Pest description and damage Eight-legged animals of varying sizes and colors. Spiders are predators of insects: some spin webs but some-the hunters-chase and catch their prey. All spiders use venom to subdue their prey, but the effect of their venom on humans varies widely, from inconsequential to irritating to serious. Three spiders in the Pacific Northwest-the black widow and two species of sac spider-can inflict serious injury if trapped or disturbed. If bitten, seek professional medical attention promptly.
In the home, prevent spider and other arthropod infestations by sealing cracks and using tight fitting screens. Gaps under doors are good entryways for spiders. Inspect potted plants before bringing them indoors. Vacuum regularly and reduce clutter such as boxes, old furniture and papers that are not moved for long periods of time. Outdoors, wood piles, old boards, or other debris may harbor spiders. Wear gloves when handling firewood. Be cautious when entering unused areas like old barns, crawl spaces, attics, etc. Knock down webs whenever possible, and keep dense vegetation trimmed away from the building. Household pesticides labeled for spiders are commonly available. Successful treatment for spiders, even by a professional, generally only lowers the population around the structure but does not eliminate spiders completely. Glue traps can reduce spider populations indoors: place them where spiders are frequently seen.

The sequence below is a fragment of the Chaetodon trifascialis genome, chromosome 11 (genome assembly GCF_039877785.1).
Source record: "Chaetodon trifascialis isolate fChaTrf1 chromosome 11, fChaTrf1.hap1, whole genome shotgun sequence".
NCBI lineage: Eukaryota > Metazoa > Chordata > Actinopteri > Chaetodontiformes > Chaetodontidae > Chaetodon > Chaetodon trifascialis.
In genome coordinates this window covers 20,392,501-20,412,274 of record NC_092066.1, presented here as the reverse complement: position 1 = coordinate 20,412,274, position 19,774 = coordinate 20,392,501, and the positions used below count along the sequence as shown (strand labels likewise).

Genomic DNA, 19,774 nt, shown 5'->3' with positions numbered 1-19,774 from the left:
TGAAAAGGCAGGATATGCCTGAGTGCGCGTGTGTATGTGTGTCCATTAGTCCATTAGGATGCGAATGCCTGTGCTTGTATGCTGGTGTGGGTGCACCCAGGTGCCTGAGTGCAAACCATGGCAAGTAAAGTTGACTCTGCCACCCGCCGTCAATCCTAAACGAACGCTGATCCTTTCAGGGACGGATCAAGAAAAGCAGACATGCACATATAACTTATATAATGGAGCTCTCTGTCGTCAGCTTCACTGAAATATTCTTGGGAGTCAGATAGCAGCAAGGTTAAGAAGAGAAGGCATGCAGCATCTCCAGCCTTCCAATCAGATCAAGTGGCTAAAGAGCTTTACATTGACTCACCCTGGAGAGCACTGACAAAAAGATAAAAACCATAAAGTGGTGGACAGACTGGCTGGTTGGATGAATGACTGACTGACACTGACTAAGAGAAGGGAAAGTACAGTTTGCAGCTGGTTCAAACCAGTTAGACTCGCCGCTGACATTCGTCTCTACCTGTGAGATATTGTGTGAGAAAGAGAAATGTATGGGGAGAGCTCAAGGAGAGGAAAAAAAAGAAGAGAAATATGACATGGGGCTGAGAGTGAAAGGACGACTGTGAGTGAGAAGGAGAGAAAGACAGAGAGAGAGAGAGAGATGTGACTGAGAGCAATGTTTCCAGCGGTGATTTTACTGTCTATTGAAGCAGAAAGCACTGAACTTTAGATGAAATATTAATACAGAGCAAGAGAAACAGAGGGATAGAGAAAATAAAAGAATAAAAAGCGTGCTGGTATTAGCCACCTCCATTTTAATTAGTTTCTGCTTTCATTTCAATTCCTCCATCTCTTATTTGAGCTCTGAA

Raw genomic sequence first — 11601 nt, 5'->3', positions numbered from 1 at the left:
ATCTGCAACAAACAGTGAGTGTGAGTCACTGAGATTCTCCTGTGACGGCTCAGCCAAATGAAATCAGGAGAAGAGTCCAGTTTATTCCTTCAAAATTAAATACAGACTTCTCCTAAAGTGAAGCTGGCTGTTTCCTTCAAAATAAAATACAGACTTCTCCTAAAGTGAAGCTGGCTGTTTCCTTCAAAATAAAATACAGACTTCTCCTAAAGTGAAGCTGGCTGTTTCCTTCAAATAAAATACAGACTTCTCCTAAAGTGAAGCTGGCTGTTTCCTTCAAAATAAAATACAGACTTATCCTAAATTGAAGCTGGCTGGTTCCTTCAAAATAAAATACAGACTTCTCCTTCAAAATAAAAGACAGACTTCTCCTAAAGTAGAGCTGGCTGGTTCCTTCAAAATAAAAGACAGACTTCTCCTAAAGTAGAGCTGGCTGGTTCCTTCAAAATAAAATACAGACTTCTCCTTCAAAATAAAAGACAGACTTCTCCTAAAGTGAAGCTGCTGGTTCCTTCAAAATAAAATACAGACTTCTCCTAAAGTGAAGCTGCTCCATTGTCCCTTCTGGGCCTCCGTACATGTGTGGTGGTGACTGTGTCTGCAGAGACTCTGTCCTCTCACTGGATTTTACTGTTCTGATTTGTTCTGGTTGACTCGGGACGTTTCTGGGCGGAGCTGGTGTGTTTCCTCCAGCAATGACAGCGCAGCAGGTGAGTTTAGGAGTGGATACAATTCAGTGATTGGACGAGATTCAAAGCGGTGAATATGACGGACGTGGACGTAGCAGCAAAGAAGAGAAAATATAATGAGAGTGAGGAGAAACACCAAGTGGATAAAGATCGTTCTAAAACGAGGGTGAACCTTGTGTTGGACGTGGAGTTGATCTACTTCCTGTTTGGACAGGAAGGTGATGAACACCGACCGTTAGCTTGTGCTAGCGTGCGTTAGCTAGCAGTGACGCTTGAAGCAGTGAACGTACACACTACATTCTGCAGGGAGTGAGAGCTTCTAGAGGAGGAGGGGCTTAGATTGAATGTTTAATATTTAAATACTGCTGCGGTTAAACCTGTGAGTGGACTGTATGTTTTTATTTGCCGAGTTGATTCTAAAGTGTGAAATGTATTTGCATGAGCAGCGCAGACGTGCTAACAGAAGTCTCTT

For further information:
Spiders. Washington State Department of Health. https://www.doh.wa.gov/CommunityandEnvironment/Pests/Spiders